I don’t know about you, but the New England Patriots haven’t even played their first (and hopefully not their last) NFL Playoff game of the year, and I’m already a bundle of nerves.
I was watching the Indianapolis Colts get demolished by the Kansas City Chiefs last Saturday (I stopped watching when it was 41 to 31 and missed the second biggest NFL Playoff comeback of all time) and was relishing the fact that I had no skin in the game. What did I care whether the Colts or the Chiefs won? Didn’t directly impact me one way or another. And my heart was thankful for it, too. I could simply watch the game without screaming, stomping, shouting, or kvetching.
I can’t seem to watch a Patriots game without my stomach tying in knots or my heart beating out of my chest. I seem to be the only one in my home who gets physically ill if we’re losing, but I know there are others out there like me. In fact, I would rather just get the game over with and know that the Pats have lost than continue to sweat it out until the very last minute. Doesn’t help that my dear Patriots seem to torture me every time by dragging things out until the final seconds of the game.
So when is a little sport-related anxiety a risk to your health? If it gets too intense. A study in 2006 found that German World Cup Soccer fans were more likely to suffer a heart attack during the month-long tournament when their team was playing, especially if they had underlying heart disease. Previous studies looking at Super Bowl statistics have shown similar findings.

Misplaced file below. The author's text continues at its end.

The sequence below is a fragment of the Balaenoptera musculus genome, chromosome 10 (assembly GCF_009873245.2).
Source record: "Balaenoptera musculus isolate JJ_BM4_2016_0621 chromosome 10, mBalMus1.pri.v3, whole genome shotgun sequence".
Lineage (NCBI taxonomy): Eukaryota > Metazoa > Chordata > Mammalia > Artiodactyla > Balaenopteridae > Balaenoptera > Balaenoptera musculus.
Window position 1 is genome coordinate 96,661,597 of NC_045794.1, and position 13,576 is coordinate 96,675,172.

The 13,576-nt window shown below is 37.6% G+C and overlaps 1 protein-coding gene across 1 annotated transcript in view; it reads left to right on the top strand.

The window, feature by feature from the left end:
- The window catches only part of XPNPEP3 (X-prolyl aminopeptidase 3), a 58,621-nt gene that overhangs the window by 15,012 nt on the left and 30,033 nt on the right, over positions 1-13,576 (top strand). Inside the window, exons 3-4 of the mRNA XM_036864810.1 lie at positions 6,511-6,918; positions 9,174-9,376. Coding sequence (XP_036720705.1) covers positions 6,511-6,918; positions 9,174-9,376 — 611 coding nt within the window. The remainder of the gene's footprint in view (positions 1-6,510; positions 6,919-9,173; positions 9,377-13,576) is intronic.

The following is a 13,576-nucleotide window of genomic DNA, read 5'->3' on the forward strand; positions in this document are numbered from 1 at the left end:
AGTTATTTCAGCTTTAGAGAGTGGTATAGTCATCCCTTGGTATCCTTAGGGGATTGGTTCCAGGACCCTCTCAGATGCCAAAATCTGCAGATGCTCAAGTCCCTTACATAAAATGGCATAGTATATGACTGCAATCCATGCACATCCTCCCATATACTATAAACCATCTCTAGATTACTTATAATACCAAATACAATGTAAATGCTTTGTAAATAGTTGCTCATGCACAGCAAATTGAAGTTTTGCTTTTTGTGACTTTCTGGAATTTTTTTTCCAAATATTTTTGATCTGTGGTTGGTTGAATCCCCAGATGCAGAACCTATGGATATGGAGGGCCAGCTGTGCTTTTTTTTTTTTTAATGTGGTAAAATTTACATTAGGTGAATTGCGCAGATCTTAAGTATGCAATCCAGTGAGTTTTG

Emotional stress can send sports fans into a real cardiac tailspin. Add alcohol, tobacco use, and salty junk foods and sports events can be a real recipe for disaster. So if you have a cardiac history or you experience chest pressure, shortness of breath, palpitations, or dizziness while rooting for your team, forget the game and call 911.
Best advice I can give is to know your limits and pace yourself. I can tell when it’s time for me to walk away or turn the TV off (that’s usually when I miss some unbelievable play). You can always rewind and watch it over again once you’ve collected yourself and your blood pressure has returned to normal.
Plus, if you’re a Patriots fan, there’s always a good chance that Andrew Luck’s “luck” will run out Saturday night and we’ll be spared 3 hours of nail-biting misery. If not, there’s always next year, right?
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